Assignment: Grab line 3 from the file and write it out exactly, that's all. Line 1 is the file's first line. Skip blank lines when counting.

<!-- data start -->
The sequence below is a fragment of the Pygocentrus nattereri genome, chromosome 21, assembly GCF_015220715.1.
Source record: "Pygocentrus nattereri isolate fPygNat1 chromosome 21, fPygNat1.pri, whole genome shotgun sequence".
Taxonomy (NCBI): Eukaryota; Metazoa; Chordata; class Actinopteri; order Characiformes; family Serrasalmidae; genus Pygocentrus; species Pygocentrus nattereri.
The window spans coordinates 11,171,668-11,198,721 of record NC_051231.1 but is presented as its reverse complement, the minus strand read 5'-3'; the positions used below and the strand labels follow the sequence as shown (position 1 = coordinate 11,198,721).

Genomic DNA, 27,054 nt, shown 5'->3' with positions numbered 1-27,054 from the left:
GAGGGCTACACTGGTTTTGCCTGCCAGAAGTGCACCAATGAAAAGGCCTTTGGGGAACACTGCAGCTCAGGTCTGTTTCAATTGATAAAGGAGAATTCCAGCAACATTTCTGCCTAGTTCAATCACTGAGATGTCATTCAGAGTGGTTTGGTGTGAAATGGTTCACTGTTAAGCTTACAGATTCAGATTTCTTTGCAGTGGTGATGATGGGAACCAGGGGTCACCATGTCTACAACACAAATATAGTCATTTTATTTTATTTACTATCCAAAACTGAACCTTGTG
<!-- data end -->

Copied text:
Taxonomy (NCBI): Eukaryota; Metazoa; Chordata; class Actinopteri; order Characiformes; family Serrasalmidae; genus Pygocentrus; species Pygocentrus nattereri.